How WordPress Works

wp-orange-640x960You probably use it every day, but do you really know how it works?

Once you have a basic understanding of the relationship between the various parts that make up WordPress, you’ll be much more confident in your work. Suddenly, changing a widget or updating your theme won’t seem so scary.

What you really need to know about how WordPress works is this: it’s made up of three distinct parts, each of which is completely independent of the others.

WordPress Core Files

The WordPress core consists of roughly 1,000 individual files. It’s what you download when you visit WordPress.org (if you’re doing a manual installation) and what Fantastico and other auto-installers add to your web server if you choose that method.

The core files are stored in two main folders, wp-admin and wp-includes, with a handful of files residing in your root directory as well. The file named wp-content also comes with WordPress, and is the future home of your plugins, themes, photos, and anything else you upload via the media uploader.

These are the files that run your website.

Theme and Plugin Files

As we said, whenever you add a theme or plugin to your site, WordPress stores it in the appropriate folder inside wp-content. The same is true for any images, PDF files, video or audio you upload via the WordPress media uploader. These files are generally stored in folders organized by date.

WordPress Database

Here’s where it gets confusing for some people. All those 1,000+ files we just talked about, plus all your themes and plugins? Not one of them contains a single blog post, contact form, or “About Me” page. In fact, if you ever need to “clean” a hacked WordPress site, you can safely delete every single file that comes with WordPress, with the exception of wp-config.php and the uploads folder. Everything else is easily replaceable just by uploading a fresh copy of the WordPress core.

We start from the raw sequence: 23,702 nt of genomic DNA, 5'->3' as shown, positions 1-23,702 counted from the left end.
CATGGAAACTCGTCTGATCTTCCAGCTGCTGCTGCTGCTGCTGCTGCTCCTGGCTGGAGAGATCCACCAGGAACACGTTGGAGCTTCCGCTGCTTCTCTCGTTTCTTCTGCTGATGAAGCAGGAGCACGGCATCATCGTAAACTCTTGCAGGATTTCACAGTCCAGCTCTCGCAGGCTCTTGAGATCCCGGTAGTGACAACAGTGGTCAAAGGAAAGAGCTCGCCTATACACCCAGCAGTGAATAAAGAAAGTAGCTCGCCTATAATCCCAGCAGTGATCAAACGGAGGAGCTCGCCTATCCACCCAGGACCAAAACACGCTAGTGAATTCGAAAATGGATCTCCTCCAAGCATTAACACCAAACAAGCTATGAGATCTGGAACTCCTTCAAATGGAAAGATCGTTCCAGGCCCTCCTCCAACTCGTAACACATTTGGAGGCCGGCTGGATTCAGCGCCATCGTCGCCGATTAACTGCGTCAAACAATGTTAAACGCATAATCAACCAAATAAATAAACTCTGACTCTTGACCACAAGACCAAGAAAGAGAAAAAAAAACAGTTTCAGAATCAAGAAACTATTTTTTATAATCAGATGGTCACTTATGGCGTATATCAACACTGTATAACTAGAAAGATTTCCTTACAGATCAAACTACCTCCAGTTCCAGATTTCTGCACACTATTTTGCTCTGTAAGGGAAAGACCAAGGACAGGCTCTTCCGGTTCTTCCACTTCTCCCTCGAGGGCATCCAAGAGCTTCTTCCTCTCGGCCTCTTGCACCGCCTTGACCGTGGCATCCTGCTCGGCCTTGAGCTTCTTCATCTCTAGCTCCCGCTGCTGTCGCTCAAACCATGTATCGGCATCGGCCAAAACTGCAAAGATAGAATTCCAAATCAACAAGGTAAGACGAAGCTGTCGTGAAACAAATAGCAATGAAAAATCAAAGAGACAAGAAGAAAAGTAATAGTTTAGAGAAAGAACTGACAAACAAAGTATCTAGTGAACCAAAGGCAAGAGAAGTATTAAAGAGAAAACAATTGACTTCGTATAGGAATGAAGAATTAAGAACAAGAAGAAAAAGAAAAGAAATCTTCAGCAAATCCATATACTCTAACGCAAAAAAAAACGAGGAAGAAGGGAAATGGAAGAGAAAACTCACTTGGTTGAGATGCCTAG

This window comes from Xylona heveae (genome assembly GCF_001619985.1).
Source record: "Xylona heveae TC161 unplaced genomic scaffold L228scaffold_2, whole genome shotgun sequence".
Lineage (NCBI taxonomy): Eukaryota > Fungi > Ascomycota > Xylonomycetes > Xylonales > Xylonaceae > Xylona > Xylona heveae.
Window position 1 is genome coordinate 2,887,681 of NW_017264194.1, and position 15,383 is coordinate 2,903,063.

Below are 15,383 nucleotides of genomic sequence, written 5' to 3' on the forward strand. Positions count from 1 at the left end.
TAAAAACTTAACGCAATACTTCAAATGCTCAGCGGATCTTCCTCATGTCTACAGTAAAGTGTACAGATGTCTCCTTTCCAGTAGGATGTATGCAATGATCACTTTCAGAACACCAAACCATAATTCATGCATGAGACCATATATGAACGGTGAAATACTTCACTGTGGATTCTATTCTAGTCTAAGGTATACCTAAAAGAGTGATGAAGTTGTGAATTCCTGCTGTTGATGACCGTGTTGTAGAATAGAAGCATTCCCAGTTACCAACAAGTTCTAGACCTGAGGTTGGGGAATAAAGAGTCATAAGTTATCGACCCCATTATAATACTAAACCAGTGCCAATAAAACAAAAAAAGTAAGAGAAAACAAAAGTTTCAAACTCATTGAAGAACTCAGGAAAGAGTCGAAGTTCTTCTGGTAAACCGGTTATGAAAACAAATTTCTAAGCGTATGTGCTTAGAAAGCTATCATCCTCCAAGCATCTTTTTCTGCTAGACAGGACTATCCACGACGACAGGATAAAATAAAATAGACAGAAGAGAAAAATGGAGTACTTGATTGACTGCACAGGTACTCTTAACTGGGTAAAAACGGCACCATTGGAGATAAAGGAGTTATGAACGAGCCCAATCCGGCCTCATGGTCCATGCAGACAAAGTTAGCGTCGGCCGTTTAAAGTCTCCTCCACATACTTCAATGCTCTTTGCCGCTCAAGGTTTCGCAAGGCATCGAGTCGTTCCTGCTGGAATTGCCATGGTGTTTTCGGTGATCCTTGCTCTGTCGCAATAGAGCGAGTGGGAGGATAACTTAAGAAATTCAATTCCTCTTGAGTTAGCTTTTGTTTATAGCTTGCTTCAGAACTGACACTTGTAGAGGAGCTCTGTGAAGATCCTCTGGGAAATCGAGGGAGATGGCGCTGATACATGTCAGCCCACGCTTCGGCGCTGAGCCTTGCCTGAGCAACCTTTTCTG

All of your words, category choices, comments, tags, widget content, and a lot of other information are stored in the database. Every time someone views a page or post on your site, WordPress searches the database for the required content, and presents it to the viewer. Images are stored as links only, so WordPress knows where to look for the correct file.

What Does This Mean for You?

What it means primarily is that you can change themes without risk of losing content. You might have to rearrange your widgets, but all your posts and images and page content will still be right where you left it. Think of it as wallpapering your bedroom. Your furniture doesn’t change, just the color on the walls does.

It also means that if you’re building a new theme, you don’t have to do so on a live site. Instead, you can do it on a development site, then when you’re happy with the look, simply zip the theme files only, and upload them to your live site just as you would any other theme.

Furthermore, if you have trouble with your plugins, you can (almost always) simply delete them and upload new versions. Plugin settings are frequently stored in the database as well, so you often won’t even lose your presets.

Finally, it means that when you back up your site (you do back up, right?) you have to back up both parts – the files and the database. One without the other is useless. I use and recommend BackupBuddy, which handles both with ease.

Still confused about how WordPress works? Post your questions in the comments and I’ll see if I can clarify it for you.


Comments

  1. says

    One thing that confused me is Child Themes and I guess they’re called Parent Themes. Like Genesis. The other day I realized comments weren’t working on my site and finally figured out that it was the settings in the Parent theme, which had never occurred to me. So much to learn!

Leave a Reply

Your email address will not be published. Required fields are marked *